Swedish filmmaker Ingmar Bergman radically altered the nature and meaning of the motion picture form, transfiguring a medium long devoted to spectacle into an art capable of profoundly personal meditations into the struggles facing the psyche and the soul. By focusing on the exploration of self with unparalleled intensity, Bergman fused Freudian psychotherapy with a dreamlike sensibility founded on visual metaphors, flashbacks and extreme close-ups to create a revelatory cinematic world unlike any before it. Unabashedly admired by other filmmakers, Bergman remains one of the most profound and influential artists the film medium has yet produced.
We're honored to join in the Black History Month celebration with this special archive of programming that highlights pivotal moments and notable figures in African American history, ranging from the heroism of the Tuskegee Airmen to the toe-tapping music of Miles Davis. You'll also hear from contemporary change-makers, poets and writers on the black experience, business leaders, and more.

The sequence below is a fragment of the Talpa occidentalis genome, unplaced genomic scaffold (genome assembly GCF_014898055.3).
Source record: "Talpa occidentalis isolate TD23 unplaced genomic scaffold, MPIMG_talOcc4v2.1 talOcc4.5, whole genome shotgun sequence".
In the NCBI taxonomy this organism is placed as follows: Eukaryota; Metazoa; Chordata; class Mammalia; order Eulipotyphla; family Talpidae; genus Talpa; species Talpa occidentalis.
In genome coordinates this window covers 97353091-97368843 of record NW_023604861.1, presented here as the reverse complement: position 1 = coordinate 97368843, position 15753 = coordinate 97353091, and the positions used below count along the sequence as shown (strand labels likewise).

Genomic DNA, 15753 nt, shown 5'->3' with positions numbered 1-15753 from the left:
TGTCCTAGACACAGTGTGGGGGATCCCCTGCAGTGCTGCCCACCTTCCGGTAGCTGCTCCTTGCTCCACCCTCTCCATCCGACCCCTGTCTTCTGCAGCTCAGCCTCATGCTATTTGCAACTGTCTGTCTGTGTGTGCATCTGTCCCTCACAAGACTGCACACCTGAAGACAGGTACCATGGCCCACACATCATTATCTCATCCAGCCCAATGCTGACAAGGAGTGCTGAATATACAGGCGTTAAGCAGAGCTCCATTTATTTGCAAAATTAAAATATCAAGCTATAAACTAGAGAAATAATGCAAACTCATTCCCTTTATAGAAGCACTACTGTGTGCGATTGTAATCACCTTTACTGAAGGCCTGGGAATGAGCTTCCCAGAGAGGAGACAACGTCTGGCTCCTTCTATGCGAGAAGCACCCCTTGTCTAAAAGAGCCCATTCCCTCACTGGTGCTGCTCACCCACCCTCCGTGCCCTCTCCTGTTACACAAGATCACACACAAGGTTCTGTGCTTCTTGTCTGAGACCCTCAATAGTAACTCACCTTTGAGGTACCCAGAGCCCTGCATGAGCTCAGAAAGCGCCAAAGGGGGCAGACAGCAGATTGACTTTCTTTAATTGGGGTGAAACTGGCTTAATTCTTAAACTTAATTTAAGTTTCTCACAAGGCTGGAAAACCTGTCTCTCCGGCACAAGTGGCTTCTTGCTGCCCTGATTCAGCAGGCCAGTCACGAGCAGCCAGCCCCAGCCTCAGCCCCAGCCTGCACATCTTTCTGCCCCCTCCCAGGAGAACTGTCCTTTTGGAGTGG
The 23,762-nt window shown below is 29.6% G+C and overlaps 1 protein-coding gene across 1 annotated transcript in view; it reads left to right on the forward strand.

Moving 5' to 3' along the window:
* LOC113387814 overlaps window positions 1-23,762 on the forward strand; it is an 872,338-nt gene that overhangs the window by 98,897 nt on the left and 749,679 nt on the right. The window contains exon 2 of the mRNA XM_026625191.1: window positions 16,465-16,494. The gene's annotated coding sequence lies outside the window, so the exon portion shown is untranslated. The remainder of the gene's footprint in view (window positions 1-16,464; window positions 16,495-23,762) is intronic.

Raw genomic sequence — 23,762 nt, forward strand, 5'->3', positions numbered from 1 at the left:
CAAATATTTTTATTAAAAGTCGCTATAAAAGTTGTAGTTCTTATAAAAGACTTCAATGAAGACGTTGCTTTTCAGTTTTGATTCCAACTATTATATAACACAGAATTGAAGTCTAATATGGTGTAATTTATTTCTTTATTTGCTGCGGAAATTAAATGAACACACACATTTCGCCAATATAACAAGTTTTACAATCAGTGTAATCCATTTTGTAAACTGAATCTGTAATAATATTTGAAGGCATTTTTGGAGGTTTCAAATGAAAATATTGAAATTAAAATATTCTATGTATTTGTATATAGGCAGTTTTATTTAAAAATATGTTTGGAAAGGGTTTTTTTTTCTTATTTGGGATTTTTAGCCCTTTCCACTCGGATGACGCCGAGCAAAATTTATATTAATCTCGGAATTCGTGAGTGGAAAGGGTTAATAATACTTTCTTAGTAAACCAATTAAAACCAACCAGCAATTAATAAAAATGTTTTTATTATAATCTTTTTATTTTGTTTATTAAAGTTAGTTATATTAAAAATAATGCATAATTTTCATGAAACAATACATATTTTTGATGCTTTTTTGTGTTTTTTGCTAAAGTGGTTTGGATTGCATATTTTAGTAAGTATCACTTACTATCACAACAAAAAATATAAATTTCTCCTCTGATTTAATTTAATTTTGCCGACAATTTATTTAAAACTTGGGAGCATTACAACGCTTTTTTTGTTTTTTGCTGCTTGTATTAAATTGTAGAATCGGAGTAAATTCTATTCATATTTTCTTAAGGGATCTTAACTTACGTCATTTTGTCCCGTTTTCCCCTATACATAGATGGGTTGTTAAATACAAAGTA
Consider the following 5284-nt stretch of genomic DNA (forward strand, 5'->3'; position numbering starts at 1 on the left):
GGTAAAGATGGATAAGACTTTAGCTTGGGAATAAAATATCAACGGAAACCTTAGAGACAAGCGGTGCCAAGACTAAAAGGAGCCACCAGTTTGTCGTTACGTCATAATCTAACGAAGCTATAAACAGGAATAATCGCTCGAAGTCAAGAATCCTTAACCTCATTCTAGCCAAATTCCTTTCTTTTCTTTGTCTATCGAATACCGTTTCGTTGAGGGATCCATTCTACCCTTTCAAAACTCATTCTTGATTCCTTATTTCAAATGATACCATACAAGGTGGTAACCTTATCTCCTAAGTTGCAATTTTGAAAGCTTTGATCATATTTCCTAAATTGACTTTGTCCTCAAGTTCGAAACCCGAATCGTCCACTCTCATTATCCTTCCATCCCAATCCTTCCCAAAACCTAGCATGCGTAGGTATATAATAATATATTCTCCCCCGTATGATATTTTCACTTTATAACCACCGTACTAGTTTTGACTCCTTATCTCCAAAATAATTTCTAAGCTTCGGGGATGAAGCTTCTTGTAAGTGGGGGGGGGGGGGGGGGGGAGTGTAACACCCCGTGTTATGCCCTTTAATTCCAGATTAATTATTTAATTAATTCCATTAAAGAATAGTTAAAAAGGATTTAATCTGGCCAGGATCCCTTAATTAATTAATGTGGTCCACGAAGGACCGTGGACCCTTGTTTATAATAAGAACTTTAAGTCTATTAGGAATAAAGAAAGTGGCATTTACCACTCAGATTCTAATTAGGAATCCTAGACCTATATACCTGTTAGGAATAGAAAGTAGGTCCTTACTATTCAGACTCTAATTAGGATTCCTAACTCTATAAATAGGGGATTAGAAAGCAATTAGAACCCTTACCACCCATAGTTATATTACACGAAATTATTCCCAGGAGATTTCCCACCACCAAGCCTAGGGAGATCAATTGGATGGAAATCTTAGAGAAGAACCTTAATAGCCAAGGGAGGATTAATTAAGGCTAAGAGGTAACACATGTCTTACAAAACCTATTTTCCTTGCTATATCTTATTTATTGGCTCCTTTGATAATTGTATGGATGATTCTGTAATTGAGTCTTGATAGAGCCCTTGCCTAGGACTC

Society continues to grapple with the challenges that people with mental health issues face. According to the Centers for Disease Control and Prevention, one in five Americans experience mental health problems. There are many factors contributing to our society’s struggle with mental illness. The lingering uncertainties of the COVID-19 pandemic,...
In 2020, there were an estimated 727 million persons aged 65 years or over worldwide. This number is projected to more than double by 2050, reaching over 1.5 billion persons. By mid-century, one in six people globally will be aged 65 years or older. Globally, the population aged 65 years and over is growing faster […]